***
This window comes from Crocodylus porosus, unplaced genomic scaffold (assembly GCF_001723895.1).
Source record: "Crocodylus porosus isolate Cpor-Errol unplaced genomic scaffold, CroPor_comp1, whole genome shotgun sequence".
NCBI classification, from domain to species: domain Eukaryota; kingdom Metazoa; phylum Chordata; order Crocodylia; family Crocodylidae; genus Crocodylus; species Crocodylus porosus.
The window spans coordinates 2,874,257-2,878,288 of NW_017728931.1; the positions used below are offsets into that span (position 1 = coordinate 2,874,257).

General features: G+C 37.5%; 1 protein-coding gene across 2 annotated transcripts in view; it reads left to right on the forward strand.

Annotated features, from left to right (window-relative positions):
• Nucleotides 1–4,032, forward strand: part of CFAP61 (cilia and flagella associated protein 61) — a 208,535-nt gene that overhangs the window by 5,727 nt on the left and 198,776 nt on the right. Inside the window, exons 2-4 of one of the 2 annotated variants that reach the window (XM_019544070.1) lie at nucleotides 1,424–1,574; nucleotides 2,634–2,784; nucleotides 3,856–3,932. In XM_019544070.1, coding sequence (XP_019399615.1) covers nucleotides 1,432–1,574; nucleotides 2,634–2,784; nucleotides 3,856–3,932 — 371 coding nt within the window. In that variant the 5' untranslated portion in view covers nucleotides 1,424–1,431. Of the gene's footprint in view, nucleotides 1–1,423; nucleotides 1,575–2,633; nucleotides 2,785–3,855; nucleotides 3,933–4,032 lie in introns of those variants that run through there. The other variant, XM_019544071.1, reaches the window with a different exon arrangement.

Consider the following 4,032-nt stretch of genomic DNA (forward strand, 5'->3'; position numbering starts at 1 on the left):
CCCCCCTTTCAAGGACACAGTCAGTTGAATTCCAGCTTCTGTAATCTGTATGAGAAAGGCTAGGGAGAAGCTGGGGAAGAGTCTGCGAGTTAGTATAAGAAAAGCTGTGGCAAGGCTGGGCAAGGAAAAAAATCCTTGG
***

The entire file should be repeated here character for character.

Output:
This window comes from Crocodylus porosus, unplaced genomic scaffold (assembly GCF_001723895.1).
Source record: "Crocodylus porosus isolate Cpor-Errol unplaced genomic scaffold, CroPor_comp1, whole genome shotgun sequence".
NCBI classification, from domain to species: domain Eukaryota; kingdom Metazoa; phylum Chordata; order Crocodylia; family Crocodylidae; genus Crocodylus; species Crocodylus porosus.
The window spans coordinates 2,874,257-2,878,288 of NW_017728931.1; the positions used below are offsets into that span (position 1 = coordinate 2,874,257).

General features: G+C 37.5%; 1 protein-coding gene across 2 annotated transcripts in view; it reads left to right on the forward strand.

Annotated features, from left to right (window-relative positions):
• Nucleotides 1–4,032, forward strand: part of CFAP61 (cilia and flagella associated protein 61) — a 208,535-nt gene that overhangs the window by 5,727 nt on the left and 198,776 nt on the right. Inside the window, exons 2-4 of one of the 2 annotated variants that reach the window (XM_019544070.1) lie at nucleotides 1,424–1,574; nucleotides 2,634–2,784; nucleotides 3,856–3,932. In XM_019544070.1, coding sequence (XP_019399615.1) covers nucleotides 1,432–1,574; nucleotides 2,634–2,784; nucleotides 3,856–3,932 — 371 coding nt within the window. In that variant the 5' untranslated portion in view covers nucleotides 1,424–1,431. Of the gene's footprint in view, nucleotides 1–1,423; nucleotides 1,575–2,633; nucleotides 2,785–3,855; nucleotides 3,933–4,032 lie in introns of those variants that run through there. The other variant, XM_019544071.1, reaches the window with a different exon arrangement.

Consider the following 4,032-nt stretch of genomic DNA (forward strand, 5'->3'; position numbering starts at 1 on the left):
CCCCCCTTTCAAGGACACAGTCAGTTGAATTCCAGCTTCTGTAATCTGTATGAGAAAGGCTAGGGAGAAGCTGGGGAAGAGTCTGCGAGTTAGTATAAGAAAAGCTGTGGCAAGGCTGGGCAAGGAAAAAAATCCTTGG